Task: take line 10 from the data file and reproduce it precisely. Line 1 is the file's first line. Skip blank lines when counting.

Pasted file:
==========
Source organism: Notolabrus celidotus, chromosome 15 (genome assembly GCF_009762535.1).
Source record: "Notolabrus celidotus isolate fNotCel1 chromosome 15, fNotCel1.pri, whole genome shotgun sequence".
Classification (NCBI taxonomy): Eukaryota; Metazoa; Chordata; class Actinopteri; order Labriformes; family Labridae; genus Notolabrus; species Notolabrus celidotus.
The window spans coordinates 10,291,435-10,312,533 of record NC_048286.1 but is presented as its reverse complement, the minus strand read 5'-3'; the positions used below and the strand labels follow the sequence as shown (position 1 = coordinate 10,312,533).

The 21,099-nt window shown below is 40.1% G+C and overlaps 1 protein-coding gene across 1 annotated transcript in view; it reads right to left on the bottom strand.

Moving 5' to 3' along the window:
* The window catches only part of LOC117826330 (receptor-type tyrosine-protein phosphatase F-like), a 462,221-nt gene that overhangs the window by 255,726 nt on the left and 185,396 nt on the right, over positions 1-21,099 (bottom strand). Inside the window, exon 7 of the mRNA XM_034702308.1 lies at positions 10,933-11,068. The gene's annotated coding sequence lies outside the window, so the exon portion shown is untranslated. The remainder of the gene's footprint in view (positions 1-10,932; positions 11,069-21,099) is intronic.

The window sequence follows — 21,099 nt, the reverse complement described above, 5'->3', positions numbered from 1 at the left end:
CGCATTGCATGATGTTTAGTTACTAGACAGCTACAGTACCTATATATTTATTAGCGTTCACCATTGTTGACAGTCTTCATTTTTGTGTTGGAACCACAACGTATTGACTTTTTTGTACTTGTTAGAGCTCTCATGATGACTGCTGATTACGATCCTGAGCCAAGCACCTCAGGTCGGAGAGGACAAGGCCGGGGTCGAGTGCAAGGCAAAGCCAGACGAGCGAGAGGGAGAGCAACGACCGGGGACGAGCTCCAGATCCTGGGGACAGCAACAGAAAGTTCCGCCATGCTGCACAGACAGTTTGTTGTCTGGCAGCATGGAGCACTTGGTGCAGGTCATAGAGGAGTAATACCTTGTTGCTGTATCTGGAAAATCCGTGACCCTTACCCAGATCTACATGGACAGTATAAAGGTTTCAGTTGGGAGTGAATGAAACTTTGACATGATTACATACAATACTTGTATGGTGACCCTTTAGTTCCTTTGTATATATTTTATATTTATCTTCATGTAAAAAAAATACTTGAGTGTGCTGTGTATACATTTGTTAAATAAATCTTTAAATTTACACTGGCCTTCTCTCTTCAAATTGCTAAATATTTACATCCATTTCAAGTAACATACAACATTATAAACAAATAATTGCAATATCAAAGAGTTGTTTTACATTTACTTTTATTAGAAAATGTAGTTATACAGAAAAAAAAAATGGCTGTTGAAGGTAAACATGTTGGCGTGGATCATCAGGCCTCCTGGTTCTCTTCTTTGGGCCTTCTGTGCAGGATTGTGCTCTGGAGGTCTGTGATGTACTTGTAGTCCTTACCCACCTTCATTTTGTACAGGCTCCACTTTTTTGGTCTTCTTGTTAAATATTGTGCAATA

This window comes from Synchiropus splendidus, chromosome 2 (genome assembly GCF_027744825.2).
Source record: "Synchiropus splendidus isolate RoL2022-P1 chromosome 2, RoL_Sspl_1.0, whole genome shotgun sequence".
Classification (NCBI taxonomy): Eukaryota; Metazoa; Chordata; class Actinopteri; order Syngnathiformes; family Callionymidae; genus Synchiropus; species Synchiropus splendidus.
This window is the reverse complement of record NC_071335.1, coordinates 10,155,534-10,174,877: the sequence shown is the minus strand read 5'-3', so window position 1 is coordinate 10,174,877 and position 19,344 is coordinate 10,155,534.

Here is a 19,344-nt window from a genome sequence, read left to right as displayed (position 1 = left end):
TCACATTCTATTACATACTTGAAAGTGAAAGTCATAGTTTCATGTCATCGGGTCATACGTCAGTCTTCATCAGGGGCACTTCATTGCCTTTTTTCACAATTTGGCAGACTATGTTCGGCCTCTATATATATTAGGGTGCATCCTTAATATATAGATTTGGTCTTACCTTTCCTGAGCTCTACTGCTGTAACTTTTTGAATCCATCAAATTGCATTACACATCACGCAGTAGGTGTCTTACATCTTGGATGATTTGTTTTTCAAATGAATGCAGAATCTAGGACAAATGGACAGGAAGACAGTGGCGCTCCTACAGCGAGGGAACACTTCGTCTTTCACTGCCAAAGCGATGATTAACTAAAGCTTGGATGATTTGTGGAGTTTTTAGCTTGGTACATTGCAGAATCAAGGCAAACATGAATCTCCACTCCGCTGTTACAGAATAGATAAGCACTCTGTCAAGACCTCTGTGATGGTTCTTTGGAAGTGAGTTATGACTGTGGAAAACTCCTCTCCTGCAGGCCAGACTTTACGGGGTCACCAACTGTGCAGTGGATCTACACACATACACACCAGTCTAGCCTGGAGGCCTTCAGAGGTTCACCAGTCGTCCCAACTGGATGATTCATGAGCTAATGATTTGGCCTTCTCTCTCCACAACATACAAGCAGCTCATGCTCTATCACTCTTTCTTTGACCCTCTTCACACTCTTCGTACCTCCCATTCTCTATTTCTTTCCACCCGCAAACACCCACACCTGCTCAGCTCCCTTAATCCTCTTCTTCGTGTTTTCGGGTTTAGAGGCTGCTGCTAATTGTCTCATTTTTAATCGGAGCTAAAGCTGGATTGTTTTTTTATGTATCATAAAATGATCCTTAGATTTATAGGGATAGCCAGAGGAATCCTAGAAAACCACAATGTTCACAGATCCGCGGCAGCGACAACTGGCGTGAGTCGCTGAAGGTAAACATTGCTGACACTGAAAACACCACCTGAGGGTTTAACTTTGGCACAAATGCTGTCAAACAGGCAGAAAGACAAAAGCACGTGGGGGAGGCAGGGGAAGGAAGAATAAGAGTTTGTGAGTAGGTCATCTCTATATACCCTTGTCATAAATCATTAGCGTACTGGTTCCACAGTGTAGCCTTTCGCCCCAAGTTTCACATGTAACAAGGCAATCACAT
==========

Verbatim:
This window comes from Synchiropus splendidus, chromosome 2 (genome assembly GCF_027744825.2).